Organisers of Occupy Central say they will extend voting on Friday’s “referendum” on electoral reform from three days to 10 days after its electronic system was targeted by hackers. The system, set up to accept advance registrations, has been hit by more than 10 billion cyberattacks since it was launched last week. The civil disobedience movement was not the only victim of the attacks. Chinese-language newspaper Apple Daily – known for its pro-democracy stance – was also brought down by hackers. And the attacks were of the same type – distributed denial-of-service (DDoS) – in which the server of a website is besieged by demands to access the site. Access to the online editions of Apple Daily in Hong Kong and Taiwan was limited yesterday and it instead relied on content uploaded to social media before normal service resumed after a 12-hour disruption.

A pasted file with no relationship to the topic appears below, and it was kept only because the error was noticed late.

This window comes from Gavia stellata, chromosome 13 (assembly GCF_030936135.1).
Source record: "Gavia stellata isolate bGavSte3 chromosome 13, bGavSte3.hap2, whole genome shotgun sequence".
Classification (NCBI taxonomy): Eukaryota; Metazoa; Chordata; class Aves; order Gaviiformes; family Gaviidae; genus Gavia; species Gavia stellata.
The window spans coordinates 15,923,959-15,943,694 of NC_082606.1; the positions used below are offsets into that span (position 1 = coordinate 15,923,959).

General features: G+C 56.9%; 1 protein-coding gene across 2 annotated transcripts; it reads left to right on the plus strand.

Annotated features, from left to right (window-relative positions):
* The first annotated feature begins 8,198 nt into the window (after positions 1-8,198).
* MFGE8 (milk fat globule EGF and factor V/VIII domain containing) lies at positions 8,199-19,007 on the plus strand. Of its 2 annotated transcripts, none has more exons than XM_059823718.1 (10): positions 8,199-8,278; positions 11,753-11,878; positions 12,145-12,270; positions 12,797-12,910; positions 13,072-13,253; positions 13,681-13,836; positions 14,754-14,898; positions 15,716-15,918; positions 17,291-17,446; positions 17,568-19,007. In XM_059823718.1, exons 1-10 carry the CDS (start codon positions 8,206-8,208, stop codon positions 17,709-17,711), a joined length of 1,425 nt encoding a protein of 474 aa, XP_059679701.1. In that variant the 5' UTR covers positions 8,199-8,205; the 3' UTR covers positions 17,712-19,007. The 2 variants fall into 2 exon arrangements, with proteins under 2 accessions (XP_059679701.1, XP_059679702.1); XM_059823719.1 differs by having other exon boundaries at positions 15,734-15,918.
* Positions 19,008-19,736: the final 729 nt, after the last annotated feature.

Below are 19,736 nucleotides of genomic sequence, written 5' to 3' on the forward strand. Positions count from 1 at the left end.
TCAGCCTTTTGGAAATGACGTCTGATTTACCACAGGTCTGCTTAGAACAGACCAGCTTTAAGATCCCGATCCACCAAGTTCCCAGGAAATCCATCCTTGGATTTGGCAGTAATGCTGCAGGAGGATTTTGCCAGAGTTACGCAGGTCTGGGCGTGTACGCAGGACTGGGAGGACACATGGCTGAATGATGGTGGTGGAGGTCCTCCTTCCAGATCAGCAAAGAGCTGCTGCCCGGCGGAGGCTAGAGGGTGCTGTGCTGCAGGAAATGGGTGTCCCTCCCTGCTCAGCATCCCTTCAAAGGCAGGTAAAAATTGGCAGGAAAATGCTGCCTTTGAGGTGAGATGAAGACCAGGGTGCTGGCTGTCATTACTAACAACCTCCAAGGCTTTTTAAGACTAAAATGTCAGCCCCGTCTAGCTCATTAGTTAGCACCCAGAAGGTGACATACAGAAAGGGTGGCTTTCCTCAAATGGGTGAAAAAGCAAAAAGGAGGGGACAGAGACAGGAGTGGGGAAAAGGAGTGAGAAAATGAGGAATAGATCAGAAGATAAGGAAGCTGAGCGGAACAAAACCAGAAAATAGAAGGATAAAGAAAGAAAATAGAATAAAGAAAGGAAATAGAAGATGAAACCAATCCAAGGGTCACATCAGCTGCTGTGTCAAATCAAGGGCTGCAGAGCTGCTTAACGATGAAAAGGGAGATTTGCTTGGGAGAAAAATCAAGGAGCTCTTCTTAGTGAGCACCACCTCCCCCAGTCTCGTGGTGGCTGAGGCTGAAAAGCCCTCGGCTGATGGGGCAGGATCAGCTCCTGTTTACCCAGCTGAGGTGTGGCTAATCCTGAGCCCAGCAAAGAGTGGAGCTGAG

Professor Benny Tai Yiu-ting, one of the founders of Occupy Central, said there was “reason to suspect” that government bodies were behind the hacking activities and that the attacks must have come from “a political power which doesn’t want to see universal suffrage being implemented in Hong Kong”.
University of Hong Kong chief pollster Dr Robert Chung Ting-yiu, who was commissioned by Occupy Central to handle the June 20-22 “referendum”, said voting would be extended after hackers paralysed the online platform.